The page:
• Peer Map Our favorite feature in this program is the mapping capability. AiroPeek NX will monitor directional flow and create a virtual map of the data relationships. This tool is incredibly useful for getting the big picture of how people are using the WLAN. With the mapping tool, you can quickly spot intruders, bandwidth hogs, and unauthenticated traffic. Because it is visual, this tool can also be used to explain to non-technical types what a WLAN does and where your problems lie. It is much easier to point your manager to a bold line (representing traffic flow) than to explain that user X is using all the bandwidth. Figure 9.44 provides an illustration of how the maps can be used.

    Figure 9.44. Mapping small WLAN traffic.

    graphics/09fig44.gif

Security Audit Templates

As previously mentioned, AiroPeek NX can serve as a wireless intrusion detection tool. This is a necessity for any company that wishes to safely deploy WLANs. The security template acts like a ruleset in a firewall or LAN-based IDS. By monitoring for various traffic patterns, AiroPeek can detect suspicious activity. The following is a list of the items detected and the reasons they are included. See Figure 9.45 for the filter screenshot.

Figure 9.45. Security audit filter.

graphics/09fig45.gif

  • Contention Free Indicates that an access point is polling stations for transmission versus the more secure method of a station attempting to connect to an access point.

  • Default ESSID Indicates a rogue access point that could have been set up by a disobedient employee or a hacker.

  • Unfamiliar Client Indicates an unauthorized client is attempting to connect to the network.

  • HSRP, IGRP, OSPF, Spanning Tree These are routing methods and protocols that should not be used on WLANs. Because these are redundancy and performance-enhancing methods , they could be used to bypass AP security.

  • Non-WEP If a WLAN is using WEP (and it should), non-WEP packets would indicate an unauthorized connection attempt.

  • RTS These are the requests to send packets, which are used on CSMA networks. This is a potential weakness of 802.11b networks.

  • SNMP (not necessarily via SNMP; often via Telnet or HTTP) Excessive SNMP traffic could indicate a hacker attempting to access the AP's settings.

  • Telnet Telnet is the long-time favorite tool for hackers. Although Telnet sessions are usually valid, if this traffic shows up unexpectedly, an administrator will want to investigate.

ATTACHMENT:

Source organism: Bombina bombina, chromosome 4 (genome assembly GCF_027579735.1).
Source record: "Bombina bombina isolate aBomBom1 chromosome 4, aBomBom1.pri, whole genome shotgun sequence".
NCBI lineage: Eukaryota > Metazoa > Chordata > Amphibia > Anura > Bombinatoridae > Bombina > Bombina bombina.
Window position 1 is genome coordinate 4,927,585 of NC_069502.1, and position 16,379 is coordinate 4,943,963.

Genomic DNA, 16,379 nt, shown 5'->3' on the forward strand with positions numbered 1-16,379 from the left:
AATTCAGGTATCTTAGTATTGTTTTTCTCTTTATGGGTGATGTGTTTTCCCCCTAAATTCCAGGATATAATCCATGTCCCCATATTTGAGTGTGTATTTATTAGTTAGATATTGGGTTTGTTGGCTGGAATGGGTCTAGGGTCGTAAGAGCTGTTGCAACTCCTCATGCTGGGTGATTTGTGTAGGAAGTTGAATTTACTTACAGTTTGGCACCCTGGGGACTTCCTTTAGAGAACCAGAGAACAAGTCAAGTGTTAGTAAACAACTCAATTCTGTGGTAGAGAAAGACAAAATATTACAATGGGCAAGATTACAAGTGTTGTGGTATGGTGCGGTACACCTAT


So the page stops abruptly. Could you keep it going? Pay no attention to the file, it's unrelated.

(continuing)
Alarms

AiroPeek comes with several important alarms. The following is a list of each alert and its purpose.

  • Wireless Distribution System In Use This indicates that there are relays set up that could indicate the WLAN's boundaries are beyond the "seen" horizon.

  • Excessive 1 Mbit/s Packet Transmission Low packet transmission means the WLAN is overloaded, or WLAN users are on the outer border of the radiation zone. Either is an issue that needs to be addressed to ensure maximum efficiency.

  • Excessive 802.11 Management Traffic As with the security template, excessive SNMP traffic indicates someone is altering or attempting to connect to a device using SNMP. This type of traffic should be expected only when administrators are adjusting settings.

  • WEP IV Errors Weak WEP keys should never occur. If this is happening, and WEP is the only form of protection, you will need more protection to ensure your wireless data is secure.

As you can see, this program has a lot of potential. In fact, the only thing this program does not do is crack WEP protectionwhich is appropriate, as it is a commercial product meant to analyze WLAN traffic rather than serve as a hacker's tool. If you administer a large company with several WLANs, this is one program that might help you gain control over a seemingly impossible task. Prior to the release of this tool, management of WLAN traffic was a difficult thing to accomplish.

The most unique feature of AiroPeek, and possibly its biggest selling point, is its capability to act as an IDS. Although wired IDSs are quite common, and can help determine whether a WLAN is being used to access a network, the IDS will almost always finger the access point as the hacker. However, because the hacker is actually on the other side of the WLAN bridge (access point), a separate wireless IDS must be used to detect unauthorized or problematic traffic in the air. This feature alone helps justify the considerable cost of this program.



Maximum Wireless Security
Maximum Wireless Security
ISBN: 0672324881
EAN: 2147483647
Year: 2002
Pages: 171